REVIEW: The Diddakoi by Rumer Godden

I absolutely loved this book as a child. I then loved the television series which was broadcast in 1976. You can actually find all six episodes on YouTube if you’re interested. It was called Kizzy when it was televised.

The Diddakoi tells the story of Kizzy a young girl who is half Romany and lives with her Romany grandmother in a caravan.

When Kizzy’s grandmother dies, no one knows what to do with the young girl. She is bullied at school, won’t co-operate with anyone because she wants to live on her own in a caravan with her horse and her only friends are an old Admiral whose land her and her grandmother were staying on, and his two male members of staff.

This is a timeless story of mistrust and treatment of people who are slightly different from the rest of society and it is told beautifully. It’s about how horrible kids can be to each other but also about how kind people can be. I got so wrapped up in this story as a child I desperately wanted to be a Romany and have been interested in Romany and Gypsy culture ever since. The Diddakoi won the Whitbread Children’s Book Award in 1972.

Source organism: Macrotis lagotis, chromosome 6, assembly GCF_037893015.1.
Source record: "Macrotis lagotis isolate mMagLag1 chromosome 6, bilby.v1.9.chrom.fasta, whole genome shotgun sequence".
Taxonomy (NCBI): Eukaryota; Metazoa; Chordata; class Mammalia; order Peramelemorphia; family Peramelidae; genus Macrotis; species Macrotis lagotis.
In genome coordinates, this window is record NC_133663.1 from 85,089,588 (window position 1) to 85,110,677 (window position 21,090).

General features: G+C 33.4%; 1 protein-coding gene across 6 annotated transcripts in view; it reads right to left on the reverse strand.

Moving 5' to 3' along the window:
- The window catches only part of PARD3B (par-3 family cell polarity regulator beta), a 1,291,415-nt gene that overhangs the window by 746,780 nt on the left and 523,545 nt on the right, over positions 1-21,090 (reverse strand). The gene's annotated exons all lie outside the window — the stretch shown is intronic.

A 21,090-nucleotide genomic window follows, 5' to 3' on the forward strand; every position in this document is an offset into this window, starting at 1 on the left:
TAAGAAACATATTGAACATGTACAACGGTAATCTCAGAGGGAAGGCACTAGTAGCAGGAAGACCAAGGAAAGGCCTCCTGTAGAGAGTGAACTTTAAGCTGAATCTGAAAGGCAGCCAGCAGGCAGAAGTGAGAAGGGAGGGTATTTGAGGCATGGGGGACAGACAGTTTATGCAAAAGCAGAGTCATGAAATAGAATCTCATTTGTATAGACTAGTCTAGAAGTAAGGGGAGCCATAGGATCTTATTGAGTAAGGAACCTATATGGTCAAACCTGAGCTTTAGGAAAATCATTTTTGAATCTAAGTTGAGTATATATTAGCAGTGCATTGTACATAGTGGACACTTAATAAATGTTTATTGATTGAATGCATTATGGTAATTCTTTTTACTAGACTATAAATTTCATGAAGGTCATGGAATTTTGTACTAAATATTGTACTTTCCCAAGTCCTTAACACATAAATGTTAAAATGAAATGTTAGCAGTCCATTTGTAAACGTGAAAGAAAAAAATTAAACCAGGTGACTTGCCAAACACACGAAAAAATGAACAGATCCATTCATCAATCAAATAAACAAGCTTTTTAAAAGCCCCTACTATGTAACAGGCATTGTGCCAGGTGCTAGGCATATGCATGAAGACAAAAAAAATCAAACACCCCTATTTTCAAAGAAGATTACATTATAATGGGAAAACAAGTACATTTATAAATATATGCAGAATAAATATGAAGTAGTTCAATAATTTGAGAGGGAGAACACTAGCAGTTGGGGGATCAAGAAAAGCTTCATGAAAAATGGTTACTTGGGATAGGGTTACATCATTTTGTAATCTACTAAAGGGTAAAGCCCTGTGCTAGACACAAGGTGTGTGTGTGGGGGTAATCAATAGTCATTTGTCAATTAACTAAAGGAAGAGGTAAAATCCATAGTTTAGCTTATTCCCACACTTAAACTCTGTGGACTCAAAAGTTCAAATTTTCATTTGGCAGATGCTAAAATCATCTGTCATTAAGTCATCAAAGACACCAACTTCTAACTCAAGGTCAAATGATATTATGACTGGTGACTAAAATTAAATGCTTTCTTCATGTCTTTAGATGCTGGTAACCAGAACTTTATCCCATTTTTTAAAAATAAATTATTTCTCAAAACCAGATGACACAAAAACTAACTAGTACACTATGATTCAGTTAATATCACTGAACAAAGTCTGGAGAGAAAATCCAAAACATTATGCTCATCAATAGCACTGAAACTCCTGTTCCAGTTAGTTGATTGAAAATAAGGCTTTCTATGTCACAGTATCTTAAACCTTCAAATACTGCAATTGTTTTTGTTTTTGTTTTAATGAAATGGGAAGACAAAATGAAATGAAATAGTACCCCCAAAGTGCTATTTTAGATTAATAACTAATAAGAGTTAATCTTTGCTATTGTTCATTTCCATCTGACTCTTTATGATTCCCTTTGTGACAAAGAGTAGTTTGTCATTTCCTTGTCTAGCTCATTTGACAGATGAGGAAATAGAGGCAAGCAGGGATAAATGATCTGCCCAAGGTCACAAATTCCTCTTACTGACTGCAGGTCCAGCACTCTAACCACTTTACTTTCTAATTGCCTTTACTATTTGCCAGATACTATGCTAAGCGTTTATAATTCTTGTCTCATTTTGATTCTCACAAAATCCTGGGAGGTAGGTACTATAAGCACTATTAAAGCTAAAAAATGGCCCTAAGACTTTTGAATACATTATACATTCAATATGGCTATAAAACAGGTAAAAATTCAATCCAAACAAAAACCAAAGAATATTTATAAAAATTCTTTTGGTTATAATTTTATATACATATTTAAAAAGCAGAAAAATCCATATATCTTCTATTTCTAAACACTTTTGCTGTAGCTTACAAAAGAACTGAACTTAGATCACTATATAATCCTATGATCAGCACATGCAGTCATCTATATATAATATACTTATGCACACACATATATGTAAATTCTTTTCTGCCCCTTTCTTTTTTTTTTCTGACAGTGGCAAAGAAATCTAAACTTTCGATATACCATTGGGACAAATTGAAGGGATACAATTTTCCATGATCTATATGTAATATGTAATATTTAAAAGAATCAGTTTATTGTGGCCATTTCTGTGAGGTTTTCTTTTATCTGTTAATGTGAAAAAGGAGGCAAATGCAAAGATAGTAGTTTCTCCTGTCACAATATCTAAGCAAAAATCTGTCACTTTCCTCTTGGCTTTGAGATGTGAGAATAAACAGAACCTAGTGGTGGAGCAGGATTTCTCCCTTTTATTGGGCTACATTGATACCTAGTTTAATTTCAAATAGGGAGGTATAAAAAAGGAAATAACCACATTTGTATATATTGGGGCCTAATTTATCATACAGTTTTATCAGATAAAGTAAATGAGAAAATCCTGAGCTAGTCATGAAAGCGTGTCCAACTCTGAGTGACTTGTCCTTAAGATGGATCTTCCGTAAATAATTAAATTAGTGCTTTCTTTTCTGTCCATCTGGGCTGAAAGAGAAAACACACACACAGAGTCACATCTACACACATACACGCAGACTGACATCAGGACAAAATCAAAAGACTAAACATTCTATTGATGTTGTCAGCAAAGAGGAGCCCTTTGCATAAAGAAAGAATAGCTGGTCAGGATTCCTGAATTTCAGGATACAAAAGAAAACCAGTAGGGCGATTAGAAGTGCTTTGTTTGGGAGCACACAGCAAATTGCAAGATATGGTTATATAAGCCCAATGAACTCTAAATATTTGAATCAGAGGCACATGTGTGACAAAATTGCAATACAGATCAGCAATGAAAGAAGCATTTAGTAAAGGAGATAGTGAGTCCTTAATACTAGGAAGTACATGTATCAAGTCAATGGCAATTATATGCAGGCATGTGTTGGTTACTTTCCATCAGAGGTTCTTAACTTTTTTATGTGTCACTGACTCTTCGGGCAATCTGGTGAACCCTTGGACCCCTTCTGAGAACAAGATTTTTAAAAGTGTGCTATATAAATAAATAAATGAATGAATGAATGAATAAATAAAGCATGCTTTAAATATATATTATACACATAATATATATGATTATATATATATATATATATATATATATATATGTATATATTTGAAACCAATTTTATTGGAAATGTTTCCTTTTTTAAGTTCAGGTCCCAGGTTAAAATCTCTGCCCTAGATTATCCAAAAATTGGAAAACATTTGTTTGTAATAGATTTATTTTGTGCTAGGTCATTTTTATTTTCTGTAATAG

Rumer Godden (1907-1998) was a prolific author. She wrote 27 novels including Black Narcissus which was made into a film starring Deborah Kerr, 11 non-fiction books and 27 children’s books, translated two books of poetry by French poet Carmen Bernos de Gasztold and edited a further four volumes of poetry.

I’d like to read Black Narcissus – or any of her adult novels actually. I’ll have to see what I can find.

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